Just when the spinning mills were celebrating five good quarters, soaring cotton prices are set to spoil the party. Domestic cotton prices have shot up 61% from the beginning of the last season (October 2009) till date. Spinning mills are flummoxed, as cotton accounts for nearly 70% of their total costs.

Besides, given the resistance from textile firms to buy yarn at higher levels, mills could hike prices by only 37-40%.

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This implies a squeeze on profit margins. The June quarter had seen improved performance by spinning mills after suffering huge losses during the 2008 meltdown. Leading players such as Vardhman Textiles Ltd, Alok Industries Ltd, Ambika Cotton Mills Ltd and KPR Mill Ltd posted a year-on-year (y-o-y) sales growth in excess of 25%. Operating profit margins (OPM), too, improved by 200-300 basis points, resulting in a higher net profit. One basis point is one-hundredth of a percentage point.

The story has turned grim now. Says S.P. Oswal, chairman, Vardhman group: “In June-July, when mills agreed to reduce yarn prices to Rs170 a kg, cotton was ruling at Rs29,000 a candy. Since then, cotton has shot up 27%." A candy is 355.5kg.

Further, most mills have barely a month’s stock of cotton, whereas contracts with the textile makers are of a longer duration at lower price levels.

The only glimmer of hope is for cotton prices to come down. But that seems unlikely. The International Cotton Advisory Committee has, since last month, lowered its forecast of the 2010-11 global cotton production by 1.3 million tonnes (mt). Floods in Pakistan, the world’s fourth largest producer of cotton, are the key reason. China, too, has seen a shift away from growing cotton to food crops in recent years. The only silver lining is the US, which could offset this decline as the output is expected to be 50% higher. With rising consumption, global cotton stocks are down to 1989-90 levels.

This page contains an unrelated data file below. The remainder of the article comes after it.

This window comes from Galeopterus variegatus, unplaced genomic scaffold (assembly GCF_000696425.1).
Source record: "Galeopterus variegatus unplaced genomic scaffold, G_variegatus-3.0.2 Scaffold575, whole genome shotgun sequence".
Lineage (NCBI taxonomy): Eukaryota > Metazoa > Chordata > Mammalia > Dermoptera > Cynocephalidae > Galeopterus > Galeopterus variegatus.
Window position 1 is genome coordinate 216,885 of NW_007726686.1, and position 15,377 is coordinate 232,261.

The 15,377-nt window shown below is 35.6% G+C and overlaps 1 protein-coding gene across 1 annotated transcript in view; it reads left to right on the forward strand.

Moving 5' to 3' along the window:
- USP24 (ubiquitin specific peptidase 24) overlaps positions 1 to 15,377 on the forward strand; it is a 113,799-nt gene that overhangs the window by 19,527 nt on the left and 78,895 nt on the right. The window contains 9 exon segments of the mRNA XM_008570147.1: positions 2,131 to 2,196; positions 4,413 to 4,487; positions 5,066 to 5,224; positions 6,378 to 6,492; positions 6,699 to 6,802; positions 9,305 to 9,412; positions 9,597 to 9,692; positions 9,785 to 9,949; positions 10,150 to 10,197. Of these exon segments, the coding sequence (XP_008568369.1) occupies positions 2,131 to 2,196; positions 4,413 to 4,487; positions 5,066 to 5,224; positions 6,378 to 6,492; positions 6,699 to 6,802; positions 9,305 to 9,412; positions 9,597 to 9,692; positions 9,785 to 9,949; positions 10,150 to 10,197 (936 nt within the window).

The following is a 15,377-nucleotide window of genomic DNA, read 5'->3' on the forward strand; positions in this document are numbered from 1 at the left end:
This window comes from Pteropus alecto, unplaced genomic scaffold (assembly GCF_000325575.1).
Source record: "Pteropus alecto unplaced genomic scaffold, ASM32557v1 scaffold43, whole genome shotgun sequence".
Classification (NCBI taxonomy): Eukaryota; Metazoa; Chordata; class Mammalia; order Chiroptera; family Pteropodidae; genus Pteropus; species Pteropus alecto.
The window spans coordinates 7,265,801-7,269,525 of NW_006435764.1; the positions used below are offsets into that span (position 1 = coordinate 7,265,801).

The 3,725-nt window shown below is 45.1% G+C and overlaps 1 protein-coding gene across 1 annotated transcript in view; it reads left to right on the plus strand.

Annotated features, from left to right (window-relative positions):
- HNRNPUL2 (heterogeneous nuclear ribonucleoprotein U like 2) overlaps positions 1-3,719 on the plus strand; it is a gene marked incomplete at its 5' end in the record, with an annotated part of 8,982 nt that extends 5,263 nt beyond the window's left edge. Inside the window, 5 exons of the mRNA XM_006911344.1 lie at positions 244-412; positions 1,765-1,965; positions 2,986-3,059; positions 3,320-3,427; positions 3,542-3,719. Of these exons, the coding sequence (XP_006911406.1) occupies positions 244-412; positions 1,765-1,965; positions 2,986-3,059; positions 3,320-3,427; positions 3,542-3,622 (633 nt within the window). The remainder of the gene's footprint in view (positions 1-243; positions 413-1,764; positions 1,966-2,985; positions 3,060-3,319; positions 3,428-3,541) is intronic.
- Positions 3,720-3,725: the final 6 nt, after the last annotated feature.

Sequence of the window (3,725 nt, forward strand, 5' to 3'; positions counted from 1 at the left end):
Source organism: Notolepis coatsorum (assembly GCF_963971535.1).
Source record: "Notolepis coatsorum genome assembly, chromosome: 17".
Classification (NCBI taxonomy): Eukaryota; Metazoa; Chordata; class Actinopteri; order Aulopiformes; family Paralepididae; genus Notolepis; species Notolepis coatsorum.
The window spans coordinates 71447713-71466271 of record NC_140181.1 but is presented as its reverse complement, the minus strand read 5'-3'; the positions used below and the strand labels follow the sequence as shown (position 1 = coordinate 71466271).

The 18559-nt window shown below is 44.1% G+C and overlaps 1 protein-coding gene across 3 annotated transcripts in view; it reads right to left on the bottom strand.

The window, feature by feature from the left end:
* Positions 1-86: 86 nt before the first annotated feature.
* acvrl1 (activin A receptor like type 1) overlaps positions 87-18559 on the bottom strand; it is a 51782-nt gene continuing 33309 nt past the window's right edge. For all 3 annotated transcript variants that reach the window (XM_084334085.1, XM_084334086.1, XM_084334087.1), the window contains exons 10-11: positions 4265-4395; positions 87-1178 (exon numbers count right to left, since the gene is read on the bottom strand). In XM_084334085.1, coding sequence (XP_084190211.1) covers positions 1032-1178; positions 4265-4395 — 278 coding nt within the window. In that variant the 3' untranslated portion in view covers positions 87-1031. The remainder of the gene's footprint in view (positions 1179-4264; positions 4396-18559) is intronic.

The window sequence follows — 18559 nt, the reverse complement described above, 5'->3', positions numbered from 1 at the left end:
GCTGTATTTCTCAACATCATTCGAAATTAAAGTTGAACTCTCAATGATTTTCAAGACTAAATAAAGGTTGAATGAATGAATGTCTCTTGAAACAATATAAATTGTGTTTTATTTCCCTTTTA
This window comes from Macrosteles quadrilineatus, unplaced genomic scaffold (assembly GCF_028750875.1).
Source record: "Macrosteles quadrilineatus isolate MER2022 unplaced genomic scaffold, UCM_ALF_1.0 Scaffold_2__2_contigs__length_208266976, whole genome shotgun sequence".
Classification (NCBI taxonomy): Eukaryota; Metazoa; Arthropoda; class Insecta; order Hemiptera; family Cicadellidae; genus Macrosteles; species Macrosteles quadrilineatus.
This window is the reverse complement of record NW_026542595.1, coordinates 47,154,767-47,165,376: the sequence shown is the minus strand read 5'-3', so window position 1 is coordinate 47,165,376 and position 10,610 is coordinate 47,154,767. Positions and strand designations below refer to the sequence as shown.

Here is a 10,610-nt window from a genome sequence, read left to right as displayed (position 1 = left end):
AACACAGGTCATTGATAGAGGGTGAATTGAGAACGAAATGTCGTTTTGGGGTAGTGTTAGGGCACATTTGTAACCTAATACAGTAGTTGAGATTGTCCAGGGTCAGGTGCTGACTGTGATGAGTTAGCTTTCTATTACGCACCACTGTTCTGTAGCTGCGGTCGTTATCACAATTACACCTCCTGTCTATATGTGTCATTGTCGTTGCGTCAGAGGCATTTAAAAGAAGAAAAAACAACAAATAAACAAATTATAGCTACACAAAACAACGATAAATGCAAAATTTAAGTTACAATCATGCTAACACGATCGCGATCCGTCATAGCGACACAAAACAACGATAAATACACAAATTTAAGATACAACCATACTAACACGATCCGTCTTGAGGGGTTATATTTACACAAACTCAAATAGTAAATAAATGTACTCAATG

Back home, India’s cotton output could increase by around 10% to 5.7 mt. But, with no restriction on exports, attractive global prices could see one-third of the country’s output exported. Cotton traders, the biggest beneficiaries of rising prices, are fuelling it by hoarding cotton in anticipation of further hikes.

Besides, spinning is a power- and labour-intensive industry. Costs on both fronts are rising too. Unless the firms are able to pass on rising costs, the December quarter would see most companies reporting lower operating profit margins. Further, according to Sridhar Chandrasekhar, head, Crisil Research: “The spinning firms have high debt on their books, which drag down the net profit margins." On average, analysts say that the profit before interest and tax of most midsize companies is only two-three times the interest cost.

From an investor’s standpoint, therefore, the spinning firms are likely to see peak profitability in the September quarter. Thereafter, though revenues could rise, profitability would be challenged. The only game changer would be a cooling off of cotton prices.

Graphic by Naveen Kumar Saini/Mint

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